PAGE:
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LG becomes latest OEM to say it didn't copy Apple with notch design

LG's mobile chief says the company "planned the notch design before Apple," and a 2016 patent backs up the claim.
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By
May 4, 2018
LG G7 ThinQ
TL;DR
  • LG’s mobile division CEO Hwang Jeong-hwan says the company “planned the notch design before Apple.”
  • The announcement arrives after the launch of the LG G7 ThinQ, which features a display notch like the iPhone X.
  • An LG patent that surfaced last year verifies that the company had its own display notch as far back as 2016.

LG’s mobile division chief Hwang Jeong-hwan has spoken out against suggestions that it copied Apple’s iPhone X design on its recently revealed flagship, the LG G7 ThinQ. “We planned the notch design before Apple,” said Hwang at an LG G7 ThinkQ launch event in Seoul yesterday (via The Investor).

The notch is the name given to the cutout at the top portion of a display that typically includes the front-facing camera, speaker, and other sensors. Though it allows for a larger screen area, the feature has been a controversial subject in the smartphone industry after it was popularized on the Apple iPhone X. It has nonetheless made its way onto numerous Android phones.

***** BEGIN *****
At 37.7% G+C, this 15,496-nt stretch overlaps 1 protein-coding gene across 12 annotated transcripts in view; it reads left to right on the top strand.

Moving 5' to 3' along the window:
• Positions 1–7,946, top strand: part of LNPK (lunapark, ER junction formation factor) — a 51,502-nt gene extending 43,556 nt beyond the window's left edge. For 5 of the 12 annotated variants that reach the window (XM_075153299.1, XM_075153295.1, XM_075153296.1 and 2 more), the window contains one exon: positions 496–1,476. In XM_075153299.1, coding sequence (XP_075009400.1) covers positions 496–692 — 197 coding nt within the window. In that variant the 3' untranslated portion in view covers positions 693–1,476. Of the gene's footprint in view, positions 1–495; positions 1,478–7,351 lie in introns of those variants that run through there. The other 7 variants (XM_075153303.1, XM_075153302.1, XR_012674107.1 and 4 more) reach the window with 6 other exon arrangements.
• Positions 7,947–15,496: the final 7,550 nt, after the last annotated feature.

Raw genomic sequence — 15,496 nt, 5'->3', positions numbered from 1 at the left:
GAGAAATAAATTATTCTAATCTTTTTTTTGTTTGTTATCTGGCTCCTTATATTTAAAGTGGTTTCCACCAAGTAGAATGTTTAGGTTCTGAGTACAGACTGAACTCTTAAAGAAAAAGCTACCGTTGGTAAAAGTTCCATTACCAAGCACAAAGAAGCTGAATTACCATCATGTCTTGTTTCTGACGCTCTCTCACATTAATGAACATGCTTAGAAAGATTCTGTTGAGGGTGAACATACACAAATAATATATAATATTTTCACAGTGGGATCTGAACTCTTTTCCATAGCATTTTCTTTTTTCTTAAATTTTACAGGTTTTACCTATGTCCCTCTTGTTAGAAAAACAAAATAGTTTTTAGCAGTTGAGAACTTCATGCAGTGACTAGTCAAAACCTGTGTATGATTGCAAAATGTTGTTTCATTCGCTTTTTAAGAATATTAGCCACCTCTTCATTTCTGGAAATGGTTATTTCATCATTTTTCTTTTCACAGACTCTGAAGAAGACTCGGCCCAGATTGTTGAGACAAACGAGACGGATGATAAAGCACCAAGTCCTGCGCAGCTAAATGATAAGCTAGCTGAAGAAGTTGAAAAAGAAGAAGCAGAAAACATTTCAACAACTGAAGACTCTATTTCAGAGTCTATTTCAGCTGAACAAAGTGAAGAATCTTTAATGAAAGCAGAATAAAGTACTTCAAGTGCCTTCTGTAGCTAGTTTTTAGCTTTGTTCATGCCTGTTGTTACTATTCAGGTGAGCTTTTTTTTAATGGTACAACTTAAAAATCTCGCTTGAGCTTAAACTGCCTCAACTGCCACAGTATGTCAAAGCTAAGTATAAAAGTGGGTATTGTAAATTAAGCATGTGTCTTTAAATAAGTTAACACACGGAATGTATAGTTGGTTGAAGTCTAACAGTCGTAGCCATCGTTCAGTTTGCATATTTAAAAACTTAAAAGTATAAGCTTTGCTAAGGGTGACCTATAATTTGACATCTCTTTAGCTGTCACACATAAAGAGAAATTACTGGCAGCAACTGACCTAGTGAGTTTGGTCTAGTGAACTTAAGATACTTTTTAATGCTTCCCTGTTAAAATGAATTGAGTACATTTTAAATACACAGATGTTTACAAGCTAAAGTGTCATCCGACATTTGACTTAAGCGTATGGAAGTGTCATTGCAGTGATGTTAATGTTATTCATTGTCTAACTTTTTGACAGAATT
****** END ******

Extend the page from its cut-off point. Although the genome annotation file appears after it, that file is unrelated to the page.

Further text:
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LG reportedly surveyed more than 1,000 people across the US, UK, Italy, and Korea in order to gauge the notch’s appeal prior to the G7 ThinQ release. Apparently, “only 30%” were against it, and the rest said they liked or didn’t mind it.

While it’s easy for LG to make claims that it wasn’t entirely influenced by Apple in hindsight, there is at least some evidence backing up LG’s statement. An LG patent from 2016 revealed a smartphone design with a display cutout around the top speaker — just like what we now refer to as the notch.

LG smartphone design patent with notch

LG isn’t the only company to claim it arrived at the notch before Apple, as Chinese manufacturer Huawei also said it had the idea years before the iPhone X release. Li Changzhu, vice-president of Huawei’s smartphone product line, said Huawei missed its chance to pioneer the idea because it was “too conservative and cautious.”

Manufacturers have been working on larger smartphone displays on smaller bodies for years. The notion that the screen could, at some point, surround the top sensors must have been considered by many companies prior to last year’s iPhone X and Essential Phone.

The trouble is, once an Android handset displays a feature recently seen on a recent iPhone, the comparison is inevitably going to come up — whether that Android manufacturer deliberately waited for Apple to popularize it or not.

For more on the LG G7 ThinQ, check out our recent hands-on coverage at the link.